A short summation of the take-aways: There is no such thing as a perfect school. But that doesn't mean you should be content, accepting the negatives with the positives, about wherever your child ends up. There are no "perfect schools", but there are "good schools". Good teachers are one of the most important ingredients of good schools. But there are good teachers in bad schools and bad teachers in good schools. Paying money to make sure your child attends a "good school" isn't a sure-fire way ...more
Now, I know a lot of my friends out there are just on the brink of having a child in school, and I don't want to freak you out (too much). But I have to say, public education is not what it used to be. Adele is in school all day, they get only one recess (and it's before lunch, there is no play time after lunch), they have a snacktime (but it is a privilege, not a right, so sometimes they don't get snacks), and the curriculum is more intense than what I remember from 1st grade. Sure, she's learn ...more
This book was interesting but not quite as good as the author's previous book "The Trouble with Boys". While her observations and science based assertions are somewhat interesting and maybe even helpful in looking at schools, the book is not without problems.

An example of a problem was in a chapter describing mathematical achievements. She shows the readers that other countries fair much better. Among them are a few Asian nations (China, Japan). She tries to come up with a scientific explanation
These are the Cliffs Notes for how to advocate for your child and help him get the most out of school. Well-researched. Clear to follow. And full of sound advice. Should you have the opportunity to hear Peg Tyre speak, take full advantage. Her perspective comes across even more bright, entertaining and well-studied in person.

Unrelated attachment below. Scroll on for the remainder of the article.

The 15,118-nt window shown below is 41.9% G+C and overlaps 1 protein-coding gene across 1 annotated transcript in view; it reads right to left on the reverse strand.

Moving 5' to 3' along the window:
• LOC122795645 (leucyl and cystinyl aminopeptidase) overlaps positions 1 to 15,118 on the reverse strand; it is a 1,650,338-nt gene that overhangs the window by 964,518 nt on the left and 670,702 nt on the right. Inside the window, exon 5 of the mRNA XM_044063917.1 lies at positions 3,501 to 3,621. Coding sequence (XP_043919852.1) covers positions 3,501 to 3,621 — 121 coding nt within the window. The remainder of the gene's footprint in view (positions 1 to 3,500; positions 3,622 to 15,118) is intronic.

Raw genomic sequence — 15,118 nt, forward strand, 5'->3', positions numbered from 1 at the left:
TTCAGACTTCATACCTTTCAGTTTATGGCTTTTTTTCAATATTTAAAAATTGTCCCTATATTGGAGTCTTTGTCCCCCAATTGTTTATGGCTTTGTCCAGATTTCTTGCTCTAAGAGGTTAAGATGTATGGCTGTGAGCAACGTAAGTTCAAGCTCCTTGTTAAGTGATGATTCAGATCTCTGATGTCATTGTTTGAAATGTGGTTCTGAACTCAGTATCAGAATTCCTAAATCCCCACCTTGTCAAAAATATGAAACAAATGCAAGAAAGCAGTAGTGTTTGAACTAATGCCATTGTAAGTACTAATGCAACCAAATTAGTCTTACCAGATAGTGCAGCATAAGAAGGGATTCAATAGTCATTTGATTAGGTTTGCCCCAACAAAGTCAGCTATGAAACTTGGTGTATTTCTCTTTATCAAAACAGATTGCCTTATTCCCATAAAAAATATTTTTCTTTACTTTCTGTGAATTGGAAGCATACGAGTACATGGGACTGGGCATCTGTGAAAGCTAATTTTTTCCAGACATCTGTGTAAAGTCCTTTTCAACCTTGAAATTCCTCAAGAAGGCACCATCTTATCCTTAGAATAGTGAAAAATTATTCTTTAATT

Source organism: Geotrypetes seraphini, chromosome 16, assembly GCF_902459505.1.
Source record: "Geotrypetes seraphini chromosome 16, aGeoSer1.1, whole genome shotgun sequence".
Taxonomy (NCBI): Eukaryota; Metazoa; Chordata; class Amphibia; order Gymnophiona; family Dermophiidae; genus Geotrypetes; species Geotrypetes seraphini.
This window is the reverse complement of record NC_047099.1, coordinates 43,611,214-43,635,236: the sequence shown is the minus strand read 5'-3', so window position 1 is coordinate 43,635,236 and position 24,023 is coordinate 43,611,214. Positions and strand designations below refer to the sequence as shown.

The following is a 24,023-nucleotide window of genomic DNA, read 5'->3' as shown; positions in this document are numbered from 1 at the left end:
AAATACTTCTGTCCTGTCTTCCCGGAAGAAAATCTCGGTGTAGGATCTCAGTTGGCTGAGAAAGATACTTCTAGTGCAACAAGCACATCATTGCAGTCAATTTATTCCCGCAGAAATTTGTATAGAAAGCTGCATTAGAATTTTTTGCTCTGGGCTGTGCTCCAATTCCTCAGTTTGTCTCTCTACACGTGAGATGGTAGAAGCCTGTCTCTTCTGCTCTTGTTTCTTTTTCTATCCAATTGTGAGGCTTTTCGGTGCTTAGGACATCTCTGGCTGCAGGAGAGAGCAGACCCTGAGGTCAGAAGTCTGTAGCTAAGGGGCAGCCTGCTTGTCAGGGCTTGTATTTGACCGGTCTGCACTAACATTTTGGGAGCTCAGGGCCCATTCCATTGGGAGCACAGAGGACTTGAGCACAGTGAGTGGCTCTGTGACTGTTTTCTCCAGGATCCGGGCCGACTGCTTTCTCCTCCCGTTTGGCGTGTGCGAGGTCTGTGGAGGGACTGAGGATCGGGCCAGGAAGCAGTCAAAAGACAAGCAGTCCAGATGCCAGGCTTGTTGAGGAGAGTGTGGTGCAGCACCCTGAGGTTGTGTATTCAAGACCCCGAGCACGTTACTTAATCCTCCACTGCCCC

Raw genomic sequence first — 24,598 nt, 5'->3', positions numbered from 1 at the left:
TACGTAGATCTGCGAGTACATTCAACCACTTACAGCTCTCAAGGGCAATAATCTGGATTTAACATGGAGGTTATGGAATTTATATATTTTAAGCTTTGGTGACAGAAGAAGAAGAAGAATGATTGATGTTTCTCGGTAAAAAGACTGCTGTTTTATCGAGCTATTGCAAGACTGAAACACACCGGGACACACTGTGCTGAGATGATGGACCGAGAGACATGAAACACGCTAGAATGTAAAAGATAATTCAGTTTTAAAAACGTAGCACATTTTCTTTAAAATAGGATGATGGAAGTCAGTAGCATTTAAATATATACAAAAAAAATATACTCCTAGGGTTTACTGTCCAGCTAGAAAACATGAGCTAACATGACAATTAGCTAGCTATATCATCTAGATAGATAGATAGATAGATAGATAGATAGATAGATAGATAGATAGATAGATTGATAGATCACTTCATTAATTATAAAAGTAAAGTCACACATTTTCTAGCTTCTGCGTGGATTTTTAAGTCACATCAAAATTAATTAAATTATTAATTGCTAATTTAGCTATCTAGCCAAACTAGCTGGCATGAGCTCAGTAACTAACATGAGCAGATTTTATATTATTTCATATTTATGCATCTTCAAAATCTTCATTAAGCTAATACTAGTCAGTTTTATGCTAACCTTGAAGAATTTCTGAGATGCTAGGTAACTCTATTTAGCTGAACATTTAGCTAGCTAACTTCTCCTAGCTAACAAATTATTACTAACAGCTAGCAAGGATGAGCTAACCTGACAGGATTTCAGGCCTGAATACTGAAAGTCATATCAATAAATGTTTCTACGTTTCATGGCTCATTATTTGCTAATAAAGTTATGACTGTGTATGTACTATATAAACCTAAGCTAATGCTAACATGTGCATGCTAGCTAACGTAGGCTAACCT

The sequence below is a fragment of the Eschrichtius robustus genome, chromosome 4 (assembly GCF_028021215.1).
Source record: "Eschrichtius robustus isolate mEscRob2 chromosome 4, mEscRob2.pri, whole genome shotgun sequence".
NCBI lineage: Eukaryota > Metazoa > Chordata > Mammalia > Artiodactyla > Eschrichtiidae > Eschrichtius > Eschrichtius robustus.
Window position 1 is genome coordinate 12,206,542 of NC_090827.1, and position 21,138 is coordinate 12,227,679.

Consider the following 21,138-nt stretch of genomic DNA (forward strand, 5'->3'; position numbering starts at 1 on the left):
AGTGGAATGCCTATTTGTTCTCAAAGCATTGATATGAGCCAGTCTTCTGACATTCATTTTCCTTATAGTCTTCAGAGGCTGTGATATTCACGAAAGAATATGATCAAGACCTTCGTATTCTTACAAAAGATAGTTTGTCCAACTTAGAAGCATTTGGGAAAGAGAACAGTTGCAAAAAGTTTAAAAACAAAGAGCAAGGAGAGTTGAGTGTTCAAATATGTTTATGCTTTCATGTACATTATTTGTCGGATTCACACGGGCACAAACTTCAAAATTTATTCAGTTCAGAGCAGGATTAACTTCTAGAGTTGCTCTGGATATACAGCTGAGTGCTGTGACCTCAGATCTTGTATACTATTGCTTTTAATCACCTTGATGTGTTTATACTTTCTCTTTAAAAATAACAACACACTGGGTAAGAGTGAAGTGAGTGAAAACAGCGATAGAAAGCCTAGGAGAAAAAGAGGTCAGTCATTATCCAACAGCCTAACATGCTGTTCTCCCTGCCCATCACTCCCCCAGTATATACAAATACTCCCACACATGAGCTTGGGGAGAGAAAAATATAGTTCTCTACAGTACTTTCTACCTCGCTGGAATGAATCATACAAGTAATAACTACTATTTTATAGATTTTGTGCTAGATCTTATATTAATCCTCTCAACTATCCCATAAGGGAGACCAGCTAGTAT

This was an informative book. The most important thing being that kids need good teachers more than anything. There are good and bad teachers in any school (I've seen them both). Parents need to know what goes on in their schools, volunteer, sit and listen, ask questions. Parents need to be involved in their students learning. Talk about a lot of things, start working on math skills at an early age, have art and science projects at home. Parents can't leave all the learning to the ...more
Read this book a few times because I enjoyed digging into the different approaches to teaching math and reading, the benefits of smaller classrooms and engaged teachers, etc. Probably, if one had studied education, this would all be “old news,” but it is new to me!
I ingest a lot on the topic of education - and this is the #1 book I have read that guides parents to what they should know. Tyre mixes research,data, empirical evidence with exceptional editorial skill. I will read whatever she writes. Thank you!
This book takes an assumption as to what makes a good school and cites research that support that definition of a good school. It is, of course, a persuasive book, but I wonder about the danger of not debating the definition of "good school". I could imagine someone writing the same book with the same assumption as to what makes a good school, but arguing totally different points by citing totally different research. I am left with a lot of doubts. I am also left with wanting to know more as a t ...more